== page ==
La Liga champions FC Barcelona have confirmed that they will move ahead with plans to build a new stadium on the site of their current home, the Camp Nou.
The Barcelona board of directors voted unanimously on Monday 20th January to go with the remodelling project, and against a plan to build a stadium on a new site near Barcelona’s Avenida Diagonal.
Camp Nou, in the district of Les Corts, has been the club’s home since it was built in 1957.
The plans, which will be put to the club’s 160,000 members ahead of an April referendum before planning permissions are sought, would see refurbishments costing a reported €600 million (US$812 million) carried out between May 2017 and February 2021.
“The option of building a new stadium on a new site has been dismissed as the final cost could well mortgage the club and its members and tie the hands of future boards,” said Barca president Sandro Rosell.
“The project we have chosen is achievable. To continue leading the field, we need to take this historic step, which will need the efforts of all of us, but which will guarantee the comfort of a new stadium with the most up to date technologies for its users and our sports people. We will also multiply the value of our property and our ability to generate new additional earnings without the need to sell or reduce our patrimony.”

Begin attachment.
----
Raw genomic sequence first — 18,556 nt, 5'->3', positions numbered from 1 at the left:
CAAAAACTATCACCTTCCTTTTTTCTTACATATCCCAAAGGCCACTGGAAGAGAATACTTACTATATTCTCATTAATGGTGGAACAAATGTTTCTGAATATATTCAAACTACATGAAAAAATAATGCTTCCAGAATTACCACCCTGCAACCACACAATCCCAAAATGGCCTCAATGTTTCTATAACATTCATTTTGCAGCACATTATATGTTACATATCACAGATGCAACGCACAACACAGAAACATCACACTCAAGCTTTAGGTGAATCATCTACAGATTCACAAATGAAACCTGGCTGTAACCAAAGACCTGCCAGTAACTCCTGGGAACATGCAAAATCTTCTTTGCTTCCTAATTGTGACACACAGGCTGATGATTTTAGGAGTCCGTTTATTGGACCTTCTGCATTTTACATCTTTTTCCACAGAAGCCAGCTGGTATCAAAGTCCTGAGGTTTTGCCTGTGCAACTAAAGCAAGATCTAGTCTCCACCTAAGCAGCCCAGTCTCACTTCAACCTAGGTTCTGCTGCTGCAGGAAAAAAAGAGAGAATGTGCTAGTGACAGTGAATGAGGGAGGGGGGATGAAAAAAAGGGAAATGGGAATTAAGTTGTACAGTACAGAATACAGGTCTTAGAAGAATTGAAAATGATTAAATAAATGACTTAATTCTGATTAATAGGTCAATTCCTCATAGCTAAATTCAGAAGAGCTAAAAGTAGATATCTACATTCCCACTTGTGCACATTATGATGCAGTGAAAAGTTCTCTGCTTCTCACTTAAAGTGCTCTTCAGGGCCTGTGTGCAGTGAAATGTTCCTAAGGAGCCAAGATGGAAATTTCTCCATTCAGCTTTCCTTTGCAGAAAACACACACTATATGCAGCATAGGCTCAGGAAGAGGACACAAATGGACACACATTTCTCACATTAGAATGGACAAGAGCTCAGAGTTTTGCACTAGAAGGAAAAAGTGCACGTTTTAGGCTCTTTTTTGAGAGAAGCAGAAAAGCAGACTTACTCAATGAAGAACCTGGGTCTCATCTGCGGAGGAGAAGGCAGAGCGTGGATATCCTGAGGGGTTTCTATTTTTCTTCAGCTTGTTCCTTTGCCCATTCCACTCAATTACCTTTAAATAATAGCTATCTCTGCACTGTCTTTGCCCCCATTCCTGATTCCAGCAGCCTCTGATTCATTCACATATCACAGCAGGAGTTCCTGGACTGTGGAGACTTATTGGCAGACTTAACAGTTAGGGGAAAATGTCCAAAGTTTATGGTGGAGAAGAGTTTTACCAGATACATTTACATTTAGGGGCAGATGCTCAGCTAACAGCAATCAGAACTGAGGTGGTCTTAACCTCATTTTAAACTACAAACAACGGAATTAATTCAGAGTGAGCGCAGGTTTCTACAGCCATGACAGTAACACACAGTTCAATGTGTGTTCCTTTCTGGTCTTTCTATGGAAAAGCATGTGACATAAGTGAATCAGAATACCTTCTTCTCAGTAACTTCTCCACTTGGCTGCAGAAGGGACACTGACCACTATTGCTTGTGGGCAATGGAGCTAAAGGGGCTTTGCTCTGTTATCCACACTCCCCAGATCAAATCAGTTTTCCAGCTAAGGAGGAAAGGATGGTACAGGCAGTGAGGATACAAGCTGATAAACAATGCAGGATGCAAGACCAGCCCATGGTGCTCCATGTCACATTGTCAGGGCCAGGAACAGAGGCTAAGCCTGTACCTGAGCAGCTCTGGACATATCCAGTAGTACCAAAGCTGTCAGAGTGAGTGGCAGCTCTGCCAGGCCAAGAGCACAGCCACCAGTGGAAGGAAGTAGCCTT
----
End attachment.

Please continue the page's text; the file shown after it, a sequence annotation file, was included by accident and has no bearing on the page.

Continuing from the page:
The plans include increasing total capacity from 99,354 to 105,000 as well as the installation of a roof to cover the stands, but not the pitch. The sports hall adjacent to the Camp Nou will also be redeveloped, with work set to run from 2017 to 2019.
The plans were arrived at following a €1 million study with involvement from international experts such as ISG, AEG, Icon Venue Group, and RLB.
The cost of the development is expected to be paid off within eight years, with the remodelled stadium projected to bring in an extra €29 million (US$39 million) in revenue each year.
Barcelona’s total revenues were €509 million (US$689 million) last year.
Crucially, the new stadium plans include the placement of a new central master camera position, which will allow commercial exploitation of a second television unit, and an increase in VIP seating by 3,500 to 5,700.
Speaking exclusively to SportsPro in 2012, Barcelona chief marketing officer Laurent Colette explained the need for a better hospitality offering. “The stadium was not really built with hospitality in mind,” he said. “We’ve got a little bit more than 2,000 VIP seats so compared with other clubs that’s not perfect. The quality is not perfect, either.
“Our stadium is a bit like a multi-layered cake so if you are in the boxes you see the field in cinemascope, while in modern stadiums it’s totally panoramic. That’s important. Football is not only on the pitch, you need to see the stadium, see the stands and the fans and the giant screens.”